But then, when Desmond was six weeks old, he developed a minor health issue and started refusing feeds. This was a huge trigger for Tyra. During nursing sessions, he arched his body away from Tyra and was not soothed by the prospect of breastfeeding. As of the time of Tyra’s interview, he was also refusing the bottle.

When Desmond was eight weeks old, Tyra learned he was not gaining weight and had dropped down in the percentiles. The doctor was reassuring. Maybe Desmond was having trouble with dairy. Tyra’s anxiety went into high gear. She felt like something about her baby was wrong for her baby.

It turns out that Desmond does have a dairy intolerance – and issues with soy, eggs, night shade (tomatoes!), nuts, and so on. Tyra basically survives on avocados.


Desmond also stop being the baby dreaming in the sleep department. Now he will not sleep unless he is on top of a human.

Logically, Tyra knows her baby is fine. She knows they are going to get through this. But she’s spiraling out of control and everything in her life feels like a crisis.

Tyra has lots of resources to get through this second hellish round of postpartum depression, like a nanny and helpful family. But still, she is struggling. Even during our interview, when her voice sounded calm and in control, she felt like she was having a panic attack. 

Tyra has a bottle of Zoloft. She took it for a couple of days but felt nauseous and light-headed. She reduced her dose to a tiny, tiny amount.

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She is terrified of losing her milk supply even though she is over-producing. Zoloft rarely reduces a milk supply, but in Tyra’s case, a reduction would actually be helpful. Still, she is terrified of what might happen.

Tyra and I talked about bonding. Going into her first pregnancy, she knew a lot about mood disorders and the possibility of not bonding right away. She can see that she did not bond right away with her daughter. When her daughter was a baby, she thought that she wanted to go back to her life before she got pregnant. When Desmond was born, Tyra felt like she bonded with him much more right away than she did with Madeline. But now, she is having regrets about having Baby No. 2.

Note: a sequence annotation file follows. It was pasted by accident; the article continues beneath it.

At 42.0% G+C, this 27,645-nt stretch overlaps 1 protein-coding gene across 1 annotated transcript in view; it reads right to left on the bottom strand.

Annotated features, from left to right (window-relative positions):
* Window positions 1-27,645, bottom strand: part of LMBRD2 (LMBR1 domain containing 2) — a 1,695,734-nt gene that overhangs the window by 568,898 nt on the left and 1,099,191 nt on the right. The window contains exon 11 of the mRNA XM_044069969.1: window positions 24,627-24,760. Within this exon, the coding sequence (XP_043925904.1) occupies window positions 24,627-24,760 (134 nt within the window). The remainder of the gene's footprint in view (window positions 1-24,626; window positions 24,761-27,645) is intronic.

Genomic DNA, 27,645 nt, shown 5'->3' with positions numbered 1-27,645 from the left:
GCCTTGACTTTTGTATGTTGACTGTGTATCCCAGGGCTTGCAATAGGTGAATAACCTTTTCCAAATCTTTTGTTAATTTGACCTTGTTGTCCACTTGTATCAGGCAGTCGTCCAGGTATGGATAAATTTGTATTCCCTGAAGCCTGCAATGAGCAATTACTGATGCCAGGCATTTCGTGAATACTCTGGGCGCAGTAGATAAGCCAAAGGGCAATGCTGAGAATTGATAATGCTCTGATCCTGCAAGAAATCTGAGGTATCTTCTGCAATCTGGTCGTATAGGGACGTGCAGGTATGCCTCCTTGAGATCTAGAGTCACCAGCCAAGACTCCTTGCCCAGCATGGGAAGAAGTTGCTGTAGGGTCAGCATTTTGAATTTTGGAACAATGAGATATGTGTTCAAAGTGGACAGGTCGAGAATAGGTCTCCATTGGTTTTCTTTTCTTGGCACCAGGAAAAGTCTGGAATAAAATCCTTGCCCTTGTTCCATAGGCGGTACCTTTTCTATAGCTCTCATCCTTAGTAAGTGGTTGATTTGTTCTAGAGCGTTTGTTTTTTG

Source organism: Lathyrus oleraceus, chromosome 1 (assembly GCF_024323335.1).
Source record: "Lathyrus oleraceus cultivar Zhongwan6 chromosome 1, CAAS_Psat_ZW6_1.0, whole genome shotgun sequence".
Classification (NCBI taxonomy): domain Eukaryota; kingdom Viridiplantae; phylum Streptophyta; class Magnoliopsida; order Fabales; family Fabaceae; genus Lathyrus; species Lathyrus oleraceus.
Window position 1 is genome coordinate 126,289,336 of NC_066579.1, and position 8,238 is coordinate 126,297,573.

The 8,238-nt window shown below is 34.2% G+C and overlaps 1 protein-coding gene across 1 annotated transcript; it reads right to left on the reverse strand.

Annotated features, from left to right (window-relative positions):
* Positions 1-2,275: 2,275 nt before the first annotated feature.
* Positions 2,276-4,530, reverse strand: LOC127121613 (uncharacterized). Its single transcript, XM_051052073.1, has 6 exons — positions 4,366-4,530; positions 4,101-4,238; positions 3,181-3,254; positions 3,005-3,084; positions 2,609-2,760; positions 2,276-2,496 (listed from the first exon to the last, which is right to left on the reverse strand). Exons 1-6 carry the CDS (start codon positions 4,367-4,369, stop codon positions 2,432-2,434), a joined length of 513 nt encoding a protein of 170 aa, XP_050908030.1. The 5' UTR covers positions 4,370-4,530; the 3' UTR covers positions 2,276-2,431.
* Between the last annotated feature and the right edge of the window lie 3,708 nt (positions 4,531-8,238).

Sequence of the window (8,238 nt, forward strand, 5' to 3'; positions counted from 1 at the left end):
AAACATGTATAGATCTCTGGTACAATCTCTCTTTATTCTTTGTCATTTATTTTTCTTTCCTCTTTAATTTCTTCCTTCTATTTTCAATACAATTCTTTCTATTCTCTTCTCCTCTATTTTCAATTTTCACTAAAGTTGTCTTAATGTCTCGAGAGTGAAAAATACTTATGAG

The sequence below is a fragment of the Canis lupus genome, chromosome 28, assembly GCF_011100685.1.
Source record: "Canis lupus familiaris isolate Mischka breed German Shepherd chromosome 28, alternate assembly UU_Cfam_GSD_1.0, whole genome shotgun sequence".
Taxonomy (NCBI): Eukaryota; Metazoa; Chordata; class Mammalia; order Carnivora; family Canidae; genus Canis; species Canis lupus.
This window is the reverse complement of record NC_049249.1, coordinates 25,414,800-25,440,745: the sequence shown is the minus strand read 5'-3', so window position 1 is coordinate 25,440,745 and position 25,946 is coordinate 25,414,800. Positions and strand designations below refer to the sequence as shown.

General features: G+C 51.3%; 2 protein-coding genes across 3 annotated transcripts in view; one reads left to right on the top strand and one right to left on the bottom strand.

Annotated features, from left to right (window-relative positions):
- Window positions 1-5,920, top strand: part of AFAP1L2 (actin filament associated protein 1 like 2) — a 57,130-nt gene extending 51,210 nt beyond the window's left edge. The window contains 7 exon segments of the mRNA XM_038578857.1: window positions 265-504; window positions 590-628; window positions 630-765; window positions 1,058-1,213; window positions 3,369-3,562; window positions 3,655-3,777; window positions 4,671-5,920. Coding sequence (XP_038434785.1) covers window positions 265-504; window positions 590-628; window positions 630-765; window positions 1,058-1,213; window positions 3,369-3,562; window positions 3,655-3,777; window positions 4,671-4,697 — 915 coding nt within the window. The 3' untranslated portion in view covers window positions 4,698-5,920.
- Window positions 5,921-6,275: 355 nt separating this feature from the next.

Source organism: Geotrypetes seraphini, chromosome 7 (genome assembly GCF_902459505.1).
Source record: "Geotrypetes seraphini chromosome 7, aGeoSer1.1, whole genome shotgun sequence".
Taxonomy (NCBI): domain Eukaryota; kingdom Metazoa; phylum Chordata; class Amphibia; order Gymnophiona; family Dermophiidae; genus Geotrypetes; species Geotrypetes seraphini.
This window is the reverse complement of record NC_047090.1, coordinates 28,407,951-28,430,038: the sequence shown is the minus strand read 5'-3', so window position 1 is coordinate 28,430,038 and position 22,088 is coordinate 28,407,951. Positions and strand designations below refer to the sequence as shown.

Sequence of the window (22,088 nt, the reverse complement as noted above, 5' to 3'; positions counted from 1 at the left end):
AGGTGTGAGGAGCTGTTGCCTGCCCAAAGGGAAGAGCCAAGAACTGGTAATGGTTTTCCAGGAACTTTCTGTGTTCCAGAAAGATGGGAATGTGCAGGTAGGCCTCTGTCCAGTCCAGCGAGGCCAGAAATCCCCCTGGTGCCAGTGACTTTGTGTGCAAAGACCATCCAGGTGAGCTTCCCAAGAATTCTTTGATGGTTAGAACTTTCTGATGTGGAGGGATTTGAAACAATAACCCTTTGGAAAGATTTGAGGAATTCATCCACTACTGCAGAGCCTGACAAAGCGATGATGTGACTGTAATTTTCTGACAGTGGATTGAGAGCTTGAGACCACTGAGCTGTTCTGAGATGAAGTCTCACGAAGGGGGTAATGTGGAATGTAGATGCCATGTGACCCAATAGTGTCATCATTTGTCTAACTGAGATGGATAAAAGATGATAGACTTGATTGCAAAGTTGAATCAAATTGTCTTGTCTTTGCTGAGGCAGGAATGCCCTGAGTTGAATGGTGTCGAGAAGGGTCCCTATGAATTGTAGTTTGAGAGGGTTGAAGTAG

I had a really tough time ending my interview with Tyra. I wanted to keep her on the phone and keep talking and talking until she felt better and had some sort of magical epiphany that resolved all her anxious feelings. I wanted so desperately to use my words to cast some sort of magical spell that ended Tyra’s depression and anxiety. But in the end, I had to end the call, knowing that the best thing I can do is listen and share Tyra’s story.

Thank you, Tyra, for sharing your story. I could not have done what you did when I was in the depths of my postpartum hell.

Mirtazipane Weaning, Take Two!

Last year, I sloooooowly weaned off Zoloft. I have been off that anti-depressant since Christmas 2017. I also used to take Mirtazipane a.k.a. Remeron to help me sleep at night. I weaned off Mirtazipane in Fall 2017, no issues.

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But my anxiety flared up in February 2018 when I cut sugar from my diet. I ended up going back on Mirtazipane in March 2018 and have been taking 15 mg at bedtime ever since. (I also ended up returning to sugar because meh. That’s another blog post!)

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Today, I saw my psychiatrist and we decided I’m ready to try weaning off Mirtazipane again. Here’s the plan:

  • I take 7.5 milligrams at bedtime (half my usual dose) for two weeks.
  • Then, I take 7.5 milligrams at bedtime every other night for one week.
  • Finally, I take 7.5 milligrams at bedtime every third night for a week.

And if all goes well, I’m done and off Mirtazipane.

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Here’s the thing: if I need medication to sleep, then so be it, I will keep taking Mirtazipane or whatever medication helps me get the sleep I need. Sleep is essential. For me, it’s non-negotiable.

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But if I don’t need Mirtazipane to sleep, then I don’t want to take an unnecessary medication. My gut tells me that I don’t need Mirtazipane. Also, my psychiatrist says Mirtazipane should knock me out right away, but I can take my dose at 8 p.m. and not go to bed until 10. The drug is probably just having a placebo effect on me.

A placebo effect, though, is still an effect.

So, we’ll see how this weaning goes! It’s another step in the constantly unfolding adventure that is my mental health.

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Episode 73: Rita’s Story

Hello! The podcast is back with another interview. I’m glad I did the audio version of my memoir, but whew, it feels good to be back to interviews.

I mentioned a couple of things during the show intro: